Write Your Own Script

There’s an exercise I was taught years ago, but never really put into play until recently. It’s originally from Timothy Wilson’s book, Redirect. The exercise is called Story Editing, and it’s exactly what it sounds like. It’s physically writing out our story. It’s a life script that gives us a sense of purpose and direction, that we create for ourselves.

It’s the tool we can use to stop floating through life, and to motivate ourselves to stop passively choosing the path of least resistance (i.e. Game of Thrones and fast food). 

When we have this self-created direction, or subset of goals, and then actually make moves on those goals, we become happier people. 

It turns out that the isn’t a self-help, “woo woo” tactic either. There is scientific backing to taking the time to plan out our lives. It is shown to increase our happiness, persistence, and optimism towards the future. 

“College students who complete [this] writing exercise, compared to students who were randomly assigned to write about a neutral topic, reported greater optimism [and] greater satisfaction in their lives, not just right way, but 3 weeks later. And in the 5 months following the study, the students who had written about their best possible selves, visited the health center significantly less often than students who wrote about the neutral topic.”

How To Do Story Editing

There are many forms of story editing, but the one I’ll break down for you is called the “Best Possible Self Exercise.” 

Here’s how it works –

Think about your life in the future, and imagine everything has worked out perfectly. You have abs of steal, more dating options then you have energy for, a Tesla, and you’ve saved lives and conquered cities. There’s even a statue outside of your house, or in The Lourve, or whatever. Whatever you want.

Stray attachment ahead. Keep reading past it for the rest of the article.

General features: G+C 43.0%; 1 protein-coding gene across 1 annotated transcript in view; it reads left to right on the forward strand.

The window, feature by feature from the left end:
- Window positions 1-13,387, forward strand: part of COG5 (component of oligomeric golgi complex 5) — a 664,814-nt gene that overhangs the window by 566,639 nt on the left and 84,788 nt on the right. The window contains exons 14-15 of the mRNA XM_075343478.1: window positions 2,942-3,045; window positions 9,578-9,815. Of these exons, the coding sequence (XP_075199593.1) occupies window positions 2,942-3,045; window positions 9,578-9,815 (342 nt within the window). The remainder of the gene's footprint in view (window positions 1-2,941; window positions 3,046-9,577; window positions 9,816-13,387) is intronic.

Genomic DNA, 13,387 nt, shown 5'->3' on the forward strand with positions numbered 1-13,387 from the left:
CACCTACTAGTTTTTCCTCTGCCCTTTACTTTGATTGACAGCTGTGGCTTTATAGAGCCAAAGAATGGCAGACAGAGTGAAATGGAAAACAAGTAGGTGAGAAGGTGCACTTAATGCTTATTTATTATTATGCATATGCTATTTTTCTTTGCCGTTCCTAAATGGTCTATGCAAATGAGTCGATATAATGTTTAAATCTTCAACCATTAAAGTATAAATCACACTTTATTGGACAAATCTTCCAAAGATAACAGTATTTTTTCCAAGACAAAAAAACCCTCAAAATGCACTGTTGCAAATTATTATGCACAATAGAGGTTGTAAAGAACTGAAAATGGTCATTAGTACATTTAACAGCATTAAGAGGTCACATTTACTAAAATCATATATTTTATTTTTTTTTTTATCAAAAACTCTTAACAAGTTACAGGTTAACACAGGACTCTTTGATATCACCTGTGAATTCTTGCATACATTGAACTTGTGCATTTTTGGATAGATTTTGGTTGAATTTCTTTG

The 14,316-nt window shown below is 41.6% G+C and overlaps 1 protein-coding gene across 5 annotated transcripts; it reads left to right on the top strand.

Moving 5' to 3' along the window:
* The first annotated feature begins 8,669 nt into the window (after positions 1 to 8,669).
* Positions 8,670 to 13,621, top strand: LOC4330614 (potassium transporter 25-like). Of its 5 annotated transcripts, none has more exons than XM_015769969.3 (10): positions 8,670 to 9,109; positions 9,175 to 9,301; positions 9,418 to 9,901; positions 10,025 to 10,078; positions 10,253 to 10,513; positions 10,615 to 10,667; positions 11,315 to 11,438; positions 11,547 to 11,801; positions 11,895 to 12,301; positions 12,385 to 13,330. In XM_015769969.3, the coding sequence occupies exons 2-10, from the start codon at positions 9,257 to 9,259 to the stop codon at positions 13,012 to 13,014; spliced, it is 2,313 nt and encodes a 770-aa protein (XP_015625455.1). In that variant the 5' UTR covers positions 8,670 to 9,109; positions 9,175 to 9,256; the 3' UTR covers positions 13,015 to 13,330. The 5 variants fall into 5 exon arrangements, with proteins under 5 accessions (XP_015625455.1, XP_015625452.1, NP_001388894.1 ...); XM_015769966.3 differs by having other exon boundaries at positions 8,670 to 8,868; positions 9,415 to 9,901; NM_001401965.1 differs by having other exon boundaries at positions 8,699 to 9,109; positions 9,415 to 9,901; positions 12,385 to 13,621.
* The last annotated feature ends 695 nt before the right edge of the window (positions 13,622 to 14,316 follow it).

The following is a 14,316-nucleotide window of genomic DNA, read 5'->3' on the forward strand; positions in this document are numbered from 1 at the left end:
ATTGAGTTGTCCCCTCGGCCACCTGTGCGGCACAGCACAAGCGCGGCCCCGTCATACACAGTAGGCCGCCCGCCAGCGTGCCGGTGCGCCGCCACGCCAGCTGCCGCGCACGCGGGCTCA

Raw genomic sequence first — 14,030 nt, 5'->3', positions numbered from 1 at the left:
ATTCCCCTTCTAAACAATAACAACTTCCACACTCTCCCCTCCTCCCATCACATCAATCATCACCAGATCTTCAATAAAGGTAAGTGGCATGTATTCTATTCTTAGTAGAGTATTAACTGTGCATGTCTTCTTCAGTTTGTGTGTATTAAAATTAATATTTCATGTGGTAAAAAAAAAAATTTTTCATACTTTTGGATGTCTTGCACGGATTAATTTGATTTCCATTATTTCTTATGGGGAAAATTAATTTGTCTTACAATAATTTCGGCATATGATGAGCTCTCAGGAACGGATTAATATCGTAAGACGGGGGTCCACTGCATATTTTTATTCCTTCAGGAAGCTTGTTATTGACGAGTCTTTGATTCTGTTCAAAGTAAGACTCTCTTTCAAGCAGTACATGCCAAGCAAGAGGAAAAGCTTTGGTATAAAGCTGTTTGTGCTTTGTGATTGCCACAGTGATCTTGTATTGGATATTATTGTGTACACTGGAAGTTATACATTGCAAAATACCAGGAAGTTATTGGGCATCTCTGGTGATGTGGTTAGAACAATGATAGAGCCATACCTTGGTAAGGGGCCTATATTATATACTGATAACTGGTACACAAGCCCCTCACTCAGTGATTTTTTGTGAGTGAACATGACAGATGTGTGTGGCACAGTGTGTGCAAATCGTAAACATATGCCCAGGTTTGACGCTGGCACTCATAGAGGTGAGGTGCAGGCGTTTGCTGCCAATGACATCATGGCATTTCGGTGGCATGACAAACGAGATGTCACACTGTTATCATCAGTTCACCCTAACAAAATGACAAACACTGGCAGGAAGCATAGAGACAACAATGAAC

For 4 consecutive days, write for 20 minutes about your journey from where you are now (broke, single, constantly watching GOT, etc.) to your ideal form of success (your statue).

But here’s the key, you have to write about how you got there. What steps did you take? What obstacles did you overcome? How long did it take you (be realistic)? 

By writing about our achievements and how we got there, we highlight what we actually need to do to get there. It gives us clarity on what needs to be done in order to grow through life. It’s not simply fantasizing about outcomes. It’s not the Law of Attraction or The Secret. It’s a map. It’s a step-by-step guide. 

Research shows when we see the actual steps towards our goals, rather than believing magic will get us there, we become more resilient, persistent, and engaged in the process. All of which makes us more likely of actually achieve our goals. 

Try it out for the next 4 days, and simply reflect on how you feel. If you’re anything like me, you’ll be propelled to run out to Hobby Lobby for a chuck of clay and a chisel, and get to work on that statue. Kidding, kidding. Sort of. 

 

One Comment

  1. Kelsey Kelsey

    I miss your blog posts